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How to Tell if You Have Bad Struts

Mia Bevacqua
May 24, 2018

Worn or damaged struts can make for an uncomfortable driving experience. Even worse, they can adversely affect other parts of your car, including the tires. Here are some symptoms to watch out for:

  • Noise while driving: A knocking or thumping noise — especially over bumps — can indicate worn struts. Bad front strut bearings may also cause a popping noise or a binding feeling when the steering wheel is turned.
  • Rough ride: Over time, struts lose their dampening ability, producing a bumpy ride and causing the car to bottom out. The nose or tail end of the vehicle may also dip down during hard braking and acceleration.
  • Body roll when turning: Worn struts may cause the vehicle to exhibit excessive body roll when you turn. This results in reduced steering and handling ability.
  • Abnormal tire wear: A “cupped” wear pattern in the tire tread is often a sign of bad struts. This happens because the struts are too weak to keep the tire in contact with the road. Extremely worn or damaged struts can also throw a vehicle’s alignment off, resulting in abnormal tire wear.
  • Fluid leaks: Struts are filled with hydraulic fluid, which can leak out when they begin to wear.  
  • Increased stopping distance: Bad struts can allow the vehicle to bounce around when braking, increasing the time it takes to stop.
  • Pulling and wandering: Damaged or extremely worn struts can hurt the vehicle’s alignment. This results in steering pulling and wandering.
Get it diagnosed by a professional
 

What are struts?

When you think about your car’s struts, you likely think about its shock absorbers, too. “Shocks and struts” go together almost interchangeably as a concept — but while they both provide dampening over rough road surfaces, they're actually different parts.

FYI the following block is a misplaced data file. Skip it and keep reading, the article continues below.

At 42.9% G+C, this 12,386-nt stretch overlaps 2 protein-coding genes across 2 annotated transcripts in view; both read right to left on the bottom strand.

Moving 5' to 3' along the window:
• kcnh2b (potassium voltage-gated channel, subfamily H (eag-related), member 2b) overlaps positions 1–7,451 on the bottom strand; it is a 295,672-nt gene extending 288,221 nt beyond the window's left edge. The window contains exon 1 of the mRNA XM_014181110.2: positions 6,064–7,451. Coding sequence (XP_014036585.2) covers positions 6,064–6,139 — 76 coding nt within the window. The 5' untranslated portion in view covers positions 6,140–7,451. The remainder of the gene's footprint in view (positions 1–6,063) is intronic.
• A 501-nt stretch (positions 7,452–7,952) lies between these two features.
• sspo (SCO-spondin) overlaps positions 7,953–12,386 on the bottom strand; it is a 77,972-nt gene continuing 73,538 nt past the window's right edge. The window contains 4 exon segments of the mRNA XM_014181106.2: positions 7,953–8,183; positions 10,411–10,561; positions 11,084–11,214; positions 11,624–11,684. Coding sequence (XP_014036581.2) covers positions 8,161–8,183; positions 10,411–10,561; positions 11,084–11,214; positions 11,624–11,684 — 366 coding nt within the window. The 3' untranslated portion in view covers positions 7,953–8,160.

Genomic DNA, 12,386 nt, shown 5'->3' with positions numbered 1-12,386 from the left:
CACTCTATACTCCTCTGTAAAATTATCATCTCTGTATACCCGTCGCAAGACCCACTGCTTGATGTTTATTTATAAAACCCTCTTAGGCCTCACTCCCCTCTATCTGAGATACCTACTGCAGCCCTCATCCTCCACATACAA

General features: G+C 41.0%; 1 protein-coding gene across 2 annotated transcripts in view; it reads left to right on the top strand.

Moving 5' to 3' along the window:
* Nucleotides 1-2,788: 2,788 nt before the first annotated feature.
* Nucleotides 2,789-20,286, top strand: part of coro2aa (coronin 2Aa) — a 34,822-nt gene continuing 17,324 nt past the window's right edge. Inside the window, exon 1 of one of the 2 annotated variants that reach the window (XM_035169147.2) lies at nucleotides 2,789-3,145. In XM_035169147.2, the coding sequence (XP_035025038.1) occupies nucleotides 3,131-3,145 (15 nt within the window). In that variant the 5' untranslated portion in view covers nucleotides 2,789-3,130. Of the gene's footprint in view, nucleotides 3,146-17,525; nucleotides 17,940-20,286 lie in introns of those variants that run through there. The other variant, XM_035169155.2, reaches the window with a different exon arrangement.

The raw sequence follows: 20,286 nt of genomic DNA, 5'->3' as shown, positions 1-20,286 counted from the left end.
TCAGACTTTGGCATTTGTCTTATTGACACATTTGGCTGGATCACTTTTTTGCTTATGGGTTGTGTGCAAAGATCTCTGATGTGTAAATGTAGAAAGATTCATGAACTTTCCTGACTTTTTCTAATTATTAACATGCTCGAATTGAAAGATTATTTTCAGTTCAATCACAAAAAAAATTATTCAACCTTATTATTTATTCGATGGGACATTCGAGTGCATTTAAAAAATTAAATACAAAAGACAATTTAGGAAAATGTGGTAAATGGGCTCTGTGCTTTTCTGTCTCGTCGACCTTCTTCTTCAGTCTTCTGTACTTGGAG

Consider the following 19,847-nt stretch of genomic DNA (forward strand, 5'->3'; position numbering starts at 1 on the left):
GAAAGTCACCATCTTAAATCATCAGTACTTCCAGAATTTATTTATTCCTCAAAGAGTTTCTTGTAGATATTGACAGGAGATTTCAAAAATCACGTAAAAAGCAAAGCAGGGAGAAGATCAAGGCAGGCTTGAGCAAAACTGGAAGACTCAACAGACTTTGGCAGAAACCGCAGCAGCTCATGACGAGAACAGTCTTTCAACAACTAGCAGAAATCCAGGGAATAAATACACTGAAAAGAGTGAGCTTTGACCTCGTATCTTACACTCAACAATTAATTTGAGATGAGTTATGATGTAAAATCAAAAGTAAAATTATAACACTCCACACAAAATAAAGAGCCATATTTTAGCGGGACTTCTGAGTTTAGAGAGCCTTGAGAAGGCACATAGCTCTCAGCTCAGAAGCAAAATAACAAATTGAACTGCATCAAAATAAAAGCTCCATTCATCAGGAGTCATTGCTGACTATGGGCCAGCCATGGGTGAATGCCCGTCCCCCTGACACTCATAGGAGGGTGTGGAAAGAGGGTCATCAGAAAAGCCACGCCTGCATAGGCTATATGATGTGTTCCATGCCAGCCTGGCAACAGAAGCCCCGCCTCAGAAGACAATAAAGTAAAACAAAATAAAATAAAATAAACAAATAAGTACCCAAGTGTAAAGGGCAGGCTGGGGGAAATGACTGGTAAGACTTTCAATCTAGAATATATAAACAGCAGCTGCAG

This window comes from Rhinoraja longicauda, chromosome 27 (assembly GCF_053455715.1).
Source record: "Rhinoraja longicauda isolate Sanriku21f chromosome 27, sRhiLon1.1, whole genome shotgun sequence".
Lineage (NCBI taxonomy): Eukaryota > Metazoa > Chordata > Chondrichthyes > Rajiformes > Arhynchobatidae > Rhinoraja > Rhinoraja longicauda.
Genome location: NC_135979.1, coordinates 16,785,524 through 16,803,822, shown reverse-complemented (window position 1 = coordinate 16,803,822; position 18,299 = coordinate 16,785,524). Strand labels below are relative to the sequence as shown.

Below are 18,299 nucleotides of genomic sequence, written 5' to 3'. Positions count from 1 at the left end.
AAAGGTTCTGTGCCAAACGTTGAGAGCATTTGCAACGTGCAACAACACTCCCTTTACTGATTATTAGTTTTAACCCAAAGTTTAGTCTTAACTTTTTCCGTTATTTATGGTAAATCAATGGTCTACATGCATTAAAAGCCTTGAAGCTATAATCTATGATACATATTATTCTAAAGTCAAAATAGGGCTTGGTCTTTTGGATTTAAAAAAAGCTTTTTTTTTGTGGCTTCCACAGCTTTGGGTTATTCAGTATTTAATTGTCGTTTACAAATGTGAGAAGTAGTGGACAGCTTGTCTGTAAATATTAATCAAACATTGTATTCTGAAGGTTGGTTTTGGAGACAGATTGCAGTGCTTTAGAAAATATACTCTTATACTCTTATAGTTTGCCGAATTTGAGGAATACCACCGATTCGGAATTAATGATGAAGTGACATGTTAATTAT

• Struts are a structural part of the suspension system that support the weight of the vehicle. In many cases, struts are also part of the steering system, pivoting whenever the steering wheel is turned. For these reasons, struts can affect a vehicle’s alignment.
  • Shocks do not support the vehicle weight, nor are they part of the steering system. They only provide vehicle dampening by controlling spring and suspension movement.

Most vehicles today use a suspension component called a MacPherson strut, named after its inventor, Earle S. MacPherson. This type of strut combines a shock absorber and coil spring into one assembly. With this design, the strut supports the weight of the vehicle while also providing dampening over bumps. The strut also serves as a pivot point for the steering knuckle, which attaches to the wheel and tire assembly.

MacPherson struts are certainly the most common type, but there’s another design that pops up occasionally. It’s called a “modified” front suspension strut, and it forms a wishbone shape that connects to the lower control arm. This configuration allows for a low ride height and aerodynamic hood line.

» LEARN MORE: Get an estimate for your strut replacement

How to fix the problem

Before spending time and money to replace the struts, you should have a mechanic perform a thorough diagnosis. Other suspension components — such as bushings and mounts — can mimic strut problems.

Worn or damaged struts should be replaced in pairs — front or rear. The struts can usually be exchanged as an entire assembly with the springs (called “quick” or “easy” struts), or they can be serviced separately. 

We recommend replacing the upper strut bearings and bushings along with the struts, and getting a wheel alignment once the new parts are installed.

This is a job best left to professionals, since the strut assembly contains dangerous, high-tension springs. The mechanic will remove the old strut, possibly along with brake lines or other suspension parts that are in the way. He or she may remove the old strut from the spring and add the new strut to the spring. Once the new struts are in place, everything will be reassembled.

 

Mia Bevacqua

About the Author

Mia Bevacqua is an automotive expert with ASE Master, L1, L2 and L3 Advanced Level Specialist certification. With 13-plus years of experience in the field, she applies her skills toward writing, consulting and automotive software engineering.

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